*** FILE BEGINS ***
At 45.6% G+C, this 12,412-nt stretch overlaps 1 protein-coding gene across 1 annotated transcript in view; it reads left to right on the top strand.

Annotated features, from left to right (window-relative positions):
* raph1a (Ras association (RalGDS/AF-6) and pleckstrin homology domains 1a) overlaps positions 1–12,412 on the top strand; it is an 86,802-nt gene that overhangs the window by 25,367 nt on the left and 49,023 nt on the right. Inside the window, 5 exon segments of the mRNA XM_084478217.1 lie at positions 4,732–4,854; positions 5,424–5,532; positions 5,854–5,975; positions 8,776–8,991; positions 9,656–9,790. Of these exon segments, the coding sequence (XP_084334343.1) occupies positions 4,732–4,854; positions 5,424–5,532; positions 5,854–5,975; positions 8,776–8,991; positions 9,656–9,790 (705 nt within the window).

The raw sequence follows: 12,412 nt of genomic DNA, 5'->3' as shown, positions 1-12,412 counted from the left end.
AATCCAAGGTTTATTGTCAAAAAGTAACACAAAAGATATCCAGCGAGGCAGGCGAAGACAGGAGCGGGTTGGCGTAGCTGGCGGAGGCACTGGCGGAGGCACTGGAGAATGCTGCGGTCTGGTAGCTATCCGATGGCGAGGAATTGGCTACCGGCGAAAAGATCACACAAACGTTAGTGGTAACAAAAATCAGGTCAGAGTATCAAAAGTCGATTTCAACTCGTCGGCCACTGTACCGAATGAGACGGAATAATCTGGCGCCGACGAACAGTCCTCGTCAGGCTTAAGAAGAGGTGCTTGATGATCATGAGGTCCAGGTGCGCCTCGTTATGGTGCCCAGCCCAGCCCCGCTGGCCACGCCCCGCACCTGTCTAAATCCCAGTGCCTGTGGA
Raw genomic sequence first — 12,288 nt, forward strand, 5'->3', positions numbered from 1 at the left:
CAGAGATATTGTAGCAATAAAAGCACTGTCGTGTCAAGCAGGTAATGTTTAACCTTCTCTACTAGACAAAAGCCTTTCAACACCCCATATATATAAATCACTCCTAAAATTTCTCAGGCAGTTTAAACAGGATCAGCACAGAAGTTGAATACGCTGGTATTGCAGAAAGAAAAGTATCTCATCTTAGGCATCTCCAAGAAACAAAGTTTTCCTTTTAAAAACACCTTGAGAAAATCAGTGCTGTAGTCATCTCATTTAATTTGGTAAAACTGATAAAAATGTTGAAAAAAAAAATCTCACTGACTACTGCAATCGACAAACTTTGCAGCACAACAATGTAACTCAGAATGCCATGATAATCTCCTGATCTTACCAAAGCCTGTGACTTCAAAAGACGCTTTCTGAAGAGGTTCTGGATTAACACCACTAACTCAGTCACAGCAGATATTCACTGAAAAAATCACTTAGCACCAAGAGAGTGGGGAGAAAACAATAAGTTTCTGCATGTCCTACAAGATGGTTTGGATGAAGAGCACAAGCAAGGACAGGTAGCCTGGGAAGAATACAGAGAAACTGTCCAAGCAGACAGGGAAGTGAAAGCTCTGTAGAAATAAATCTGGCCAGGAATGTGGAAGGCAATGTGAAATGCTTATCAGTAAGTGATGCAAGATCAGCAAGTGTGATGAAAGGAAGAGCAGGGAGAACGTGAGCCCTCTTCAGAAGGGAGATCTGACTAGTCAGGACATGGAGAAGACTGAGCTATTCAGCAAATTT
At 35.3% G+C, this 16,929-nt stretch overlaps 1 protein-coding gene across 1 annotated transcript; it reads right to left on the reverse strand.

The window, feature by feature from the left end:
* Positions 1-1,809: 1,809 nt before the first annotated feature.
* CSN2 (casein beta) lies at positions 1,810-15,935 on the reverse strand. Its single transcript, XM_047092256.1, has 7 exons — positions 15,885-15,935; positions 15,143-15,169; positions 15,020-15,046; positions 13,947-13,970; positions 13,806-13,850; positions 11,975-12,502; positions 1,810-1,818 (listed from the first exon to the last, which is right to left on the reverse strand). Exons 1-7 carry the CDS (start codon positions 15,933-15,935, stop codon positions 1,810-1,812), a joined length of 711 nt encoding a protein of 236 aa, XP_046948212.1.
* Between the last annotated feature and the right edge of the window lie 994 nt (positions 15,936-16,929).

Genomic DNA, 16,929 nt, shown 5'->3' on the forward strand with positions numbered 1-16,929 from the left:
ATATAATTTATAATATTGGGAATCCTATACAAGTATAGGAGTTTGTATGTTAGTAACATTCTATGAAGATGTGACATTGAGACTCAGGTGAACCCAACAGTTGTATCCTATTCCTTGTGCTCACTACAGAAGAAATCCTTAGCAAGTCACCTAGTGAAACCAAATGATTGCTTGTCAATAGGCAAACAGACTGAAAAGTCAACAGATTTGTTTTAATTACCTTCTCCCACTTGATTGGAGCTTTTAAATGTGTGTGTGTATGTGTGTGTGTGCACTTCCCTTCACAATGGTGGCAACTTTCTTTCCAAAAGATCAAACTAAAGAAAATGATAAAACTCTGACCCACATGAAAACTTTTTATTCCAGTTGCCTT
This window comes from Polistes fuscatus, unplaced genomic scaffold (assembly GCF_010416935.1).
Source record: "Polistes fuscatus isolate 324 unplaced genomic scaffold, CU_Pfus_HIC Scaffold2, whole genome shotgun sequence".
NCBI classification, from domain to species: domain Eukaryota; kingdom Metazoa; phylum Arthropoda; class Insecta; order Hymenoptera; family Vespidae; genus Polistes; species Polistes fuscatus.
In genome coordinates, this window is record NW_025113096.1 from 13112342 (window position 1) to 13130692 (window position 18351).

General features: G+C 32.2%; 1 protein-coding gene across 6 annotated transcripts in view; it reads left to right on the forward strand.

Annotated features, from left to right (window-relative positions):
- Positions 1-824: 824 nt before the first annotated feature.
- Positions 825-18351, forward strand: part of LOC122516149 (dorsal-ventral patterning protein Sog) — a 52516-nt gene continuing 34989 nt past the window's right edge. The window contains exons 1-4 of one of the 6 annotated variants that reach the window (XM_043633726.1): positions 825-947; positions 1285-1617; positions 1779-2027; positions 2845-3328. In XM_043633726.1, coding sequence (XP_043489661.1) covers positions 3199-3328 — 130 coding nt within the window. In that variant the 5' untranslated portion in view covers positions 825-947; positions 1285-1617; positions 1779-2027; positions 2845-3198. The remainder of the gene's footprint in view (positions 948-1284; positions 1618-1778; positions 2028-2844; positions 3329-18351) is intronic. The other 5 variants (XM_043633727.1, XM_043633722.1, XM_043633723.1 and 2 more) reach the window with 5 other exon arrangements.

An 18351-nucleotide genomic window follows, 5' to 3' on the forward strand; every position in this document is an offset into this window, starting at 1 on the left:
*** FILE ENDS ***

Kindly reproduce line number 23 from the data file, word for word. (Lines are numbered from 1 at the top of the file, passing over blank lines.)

An 18351-nucleotide genomic window follows, 5' to 3' on the forward strand; every position in this document is an offset into this window, starting at 1 on the left: